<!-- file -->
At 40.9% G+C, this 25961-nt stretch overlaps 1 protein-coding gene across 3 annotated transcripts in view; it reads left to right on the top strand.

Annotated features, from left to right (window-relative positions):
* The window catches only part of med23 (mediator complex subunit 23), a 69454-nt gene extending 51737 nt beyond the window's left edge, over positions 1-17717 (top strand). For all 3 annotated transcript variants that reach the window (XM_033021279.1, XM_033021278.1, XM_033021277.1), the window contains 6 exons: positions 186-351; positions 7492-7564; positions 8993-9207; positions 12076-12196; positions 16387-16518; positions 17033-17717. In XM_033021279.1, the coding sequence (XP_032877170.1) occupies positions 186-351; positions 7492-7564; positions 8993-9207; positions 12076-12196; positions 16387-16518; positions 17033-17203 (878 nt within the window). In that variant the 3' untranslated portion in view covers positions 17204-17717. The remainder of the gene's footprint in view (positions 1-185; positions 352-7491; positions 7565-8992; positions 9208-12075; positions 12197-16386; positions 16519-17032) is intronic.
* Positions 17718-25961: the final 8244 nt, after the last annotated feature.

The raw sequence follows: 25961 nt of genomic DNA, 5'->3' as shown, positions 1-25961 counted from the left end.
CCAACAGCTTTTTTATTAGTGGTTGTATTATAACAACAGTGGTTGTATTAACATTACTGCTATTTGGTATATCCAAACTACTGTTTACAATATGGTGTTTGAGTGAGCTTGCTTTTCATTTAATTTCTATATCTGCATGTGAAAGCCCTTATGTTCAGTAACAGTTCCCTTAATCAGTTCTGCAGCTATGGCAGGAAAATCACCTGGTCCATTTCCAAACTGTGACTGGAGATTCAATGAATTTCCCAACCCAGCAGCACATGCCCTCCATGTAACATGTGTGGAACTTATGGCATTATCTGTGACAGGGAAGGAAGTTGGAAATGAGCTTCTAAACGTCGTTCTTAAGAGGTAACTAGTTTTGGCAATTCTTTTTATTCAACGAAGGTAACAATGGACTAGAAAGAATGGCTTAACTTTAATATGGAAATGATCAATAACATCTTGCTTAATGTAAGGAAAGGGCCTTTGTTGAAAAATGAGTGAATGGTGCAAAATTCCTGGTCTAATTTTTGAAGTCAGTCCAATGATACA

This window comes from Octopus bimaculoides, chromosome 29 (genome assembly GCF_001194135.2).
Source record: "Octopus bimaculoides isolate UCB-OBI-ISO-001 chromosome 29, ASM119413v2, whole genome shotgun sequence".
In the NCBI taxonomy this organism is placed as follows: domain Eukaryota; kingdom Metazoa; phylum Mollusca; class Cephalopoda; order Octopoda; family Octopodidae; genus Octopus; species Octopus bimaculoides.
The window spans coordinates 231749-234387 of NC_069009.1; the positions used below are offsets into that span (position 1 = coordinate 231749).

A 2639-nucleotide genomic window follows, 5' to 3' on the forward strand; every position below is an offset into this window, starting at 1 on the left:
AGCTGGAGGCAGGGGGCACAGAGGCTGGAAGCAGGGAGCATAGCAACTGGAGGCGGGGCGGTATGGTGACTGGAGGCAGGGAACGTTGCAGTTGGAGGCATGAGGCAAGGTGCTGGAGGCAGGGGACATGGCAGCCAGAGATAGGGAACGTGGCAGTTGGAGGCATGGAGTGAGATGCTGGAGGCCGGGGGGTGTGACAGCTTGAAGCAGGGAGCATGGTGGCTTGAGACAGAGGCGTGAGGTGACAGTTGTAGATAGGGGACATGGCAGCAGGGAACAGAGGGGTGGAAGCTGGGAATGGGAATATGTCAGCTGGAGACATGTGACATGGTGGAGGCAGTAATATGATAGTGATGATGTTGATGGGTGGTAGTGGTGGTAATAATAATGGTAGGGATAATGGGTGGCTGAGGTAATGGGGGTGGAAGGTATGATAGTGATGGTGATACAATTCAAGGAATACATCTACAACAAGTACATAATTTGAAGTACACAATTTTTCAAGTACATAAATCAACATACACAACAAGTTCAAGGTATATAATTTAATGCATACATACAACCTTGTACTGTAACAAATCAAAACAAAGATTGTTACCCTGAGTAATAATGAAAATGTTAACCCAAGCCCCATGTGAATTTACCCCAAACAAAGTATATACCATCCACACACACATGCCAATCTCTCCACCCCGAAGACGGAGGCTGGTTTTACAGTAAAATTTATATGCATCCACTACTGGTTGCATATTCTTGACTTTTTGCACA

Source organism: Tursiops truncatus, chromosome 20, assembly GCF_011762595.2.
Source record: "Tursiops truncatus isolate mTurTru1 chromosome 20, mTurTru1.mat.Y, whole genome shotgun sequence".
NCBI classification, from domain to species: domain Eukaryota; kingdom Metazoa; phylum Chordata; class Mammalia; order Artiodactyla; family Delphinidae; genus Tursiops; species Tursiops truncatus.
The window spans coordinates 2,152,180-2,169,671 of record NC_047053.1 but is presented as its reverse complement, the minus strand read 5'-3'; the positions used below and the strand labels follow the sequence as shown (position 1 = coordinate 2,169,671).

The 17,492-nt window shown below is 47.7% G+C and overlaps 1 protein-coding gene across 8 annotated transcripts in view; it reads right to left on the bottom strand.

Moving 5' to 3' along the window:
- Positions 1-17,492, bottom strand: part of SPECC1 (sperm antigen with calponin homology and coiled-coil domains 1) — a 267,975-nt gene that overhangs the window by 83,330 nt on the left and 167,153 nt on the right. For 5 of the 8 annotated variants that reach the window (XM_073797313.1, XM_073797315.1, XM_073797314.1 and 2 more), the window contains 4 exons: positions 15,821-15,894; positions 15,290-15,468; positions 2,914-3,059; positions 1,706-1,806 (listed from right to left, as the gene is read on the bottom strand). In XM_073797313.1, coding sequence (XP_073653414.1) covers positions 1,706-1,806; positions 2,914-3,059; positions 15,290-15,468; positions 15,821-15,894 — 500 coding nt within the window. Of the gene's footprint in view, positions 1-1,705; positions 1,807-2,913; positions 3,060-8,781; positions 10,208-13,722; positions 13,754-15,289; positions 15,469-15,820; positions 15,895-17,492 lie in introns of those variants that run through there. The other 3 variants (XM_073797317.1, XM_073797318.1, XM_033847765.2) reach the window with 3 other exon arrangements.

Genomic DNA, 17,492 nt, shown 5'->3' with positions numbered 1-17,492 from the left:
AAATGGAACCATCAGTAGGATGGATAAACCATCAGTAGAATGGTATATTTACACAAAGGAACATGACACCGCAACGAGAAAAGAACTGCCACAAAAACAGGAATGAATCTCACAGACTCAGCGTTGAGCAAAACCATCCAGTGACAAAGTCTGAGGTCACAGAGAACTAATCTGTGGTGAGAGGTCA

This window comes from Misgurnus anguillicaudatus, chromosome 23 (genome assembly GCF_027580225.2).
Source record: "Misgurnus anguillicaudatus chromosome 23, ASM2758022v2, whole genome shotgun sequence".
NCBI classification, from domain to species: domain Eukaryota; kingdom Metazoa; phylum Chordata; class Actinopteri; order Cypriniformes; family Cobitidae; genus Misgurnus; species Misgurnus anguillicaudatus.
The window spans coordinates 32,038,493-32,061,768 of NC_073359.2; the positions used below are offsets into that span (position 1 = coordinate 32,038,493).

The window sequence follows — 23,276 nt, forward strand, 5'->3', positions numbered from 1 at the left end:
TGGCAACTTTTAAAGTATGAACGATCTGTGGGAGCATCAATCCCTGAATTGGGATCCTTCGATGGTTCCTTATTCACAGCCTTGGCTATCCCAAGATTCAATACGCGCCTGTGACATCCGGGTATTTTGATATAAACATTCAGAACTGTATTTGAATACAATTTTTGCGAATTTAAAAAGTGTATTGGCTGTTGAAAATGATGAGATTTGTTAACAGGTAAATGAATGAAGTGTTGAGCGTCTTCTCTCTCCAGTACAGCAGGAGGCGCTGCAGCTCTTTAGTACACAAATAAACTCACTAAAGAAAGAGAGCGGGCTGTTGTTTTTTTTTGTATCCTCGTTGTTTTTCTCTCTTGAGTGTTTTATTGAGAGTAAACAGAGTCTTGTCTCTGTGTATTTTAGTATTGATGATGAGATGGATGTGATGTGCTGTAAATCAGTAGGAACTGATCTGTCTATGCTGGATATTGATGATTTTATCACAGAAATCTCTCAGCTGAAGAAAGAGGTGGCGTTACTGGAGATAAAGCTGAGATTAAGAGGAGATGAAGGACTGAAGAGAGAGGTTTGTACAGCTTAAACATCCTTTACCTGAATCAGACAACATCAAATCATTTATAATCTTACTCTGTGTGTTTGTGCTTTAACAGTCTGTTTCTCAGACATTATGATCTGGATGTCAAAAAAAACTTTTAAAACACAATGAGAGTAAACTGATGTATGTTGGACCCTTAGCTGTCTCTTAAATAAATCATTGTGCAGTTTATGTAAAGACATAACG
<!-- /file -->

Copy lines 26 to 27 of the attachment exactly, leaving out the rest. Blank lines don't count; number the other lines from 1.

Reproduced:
The window sequence follows — 23,276 nt, forward strand, 5'->3', positions numbered from 1 at the left end:
TGGCAACTTTTAAAGTATGAACGATCTGTGGGAGCATCAATCCCTGAATTGGGATCCTTCGATGGTTCCTTATTCACAGCCTTGGCTATCCCAAGATTCAATACGCGCCTGTGACATCCGGGTATTTTGATATAAACATTCAGAACTGTATTTGAATACAATTTTTGCGAATTTAAAAAGTGTATTGGCTGTTGAAAATGATGAGATTTGTTAACAGGTAAATGAATGAAGTGTTGAGCGTCTTCTCTCTCCAGTACAGCAGGAGGCGCTGCAGCTCTTTAGTACACAAATAAACTCACTAAAGAAAGAGAGCGGGCTGTTGTTTTTTTTTGTATCCTCGTTGTTTTTCTCTCTTGAGTGTTTTATTGAGAGTAAACAGAGTCTTGTCTCTGTGTATTTTAGTATTGATGATGAGATGGATGTGATGTGCTGTAAATCAGTAGGAACTGATCTGTCTATGCTGGATATTGATGATTTTATCACAGAAATCTCTCAGCTGAAGAAAGAGGTGGCGTTACTGGAGATAAAGCTGAGATTAAGAGGAGATGAAGGACTGAAGAGAGAGGTTTGTACAGCTTAAACATCCTTTACCTGAATCAGACAACATCAAATCATTTATAATCTTACTCTGTGTGTTTGTGCTTTAACAGTCTGTTTCTCAGACATTATGATCTGGATGTCAAAAAAAACTTTTAAAACACAATGAGAGTAAACTGATGTATGTTGGACCCTTAGCTGTCTCTTAAATAAATCATTGTGCAGTTTATGTAAAGACATAACG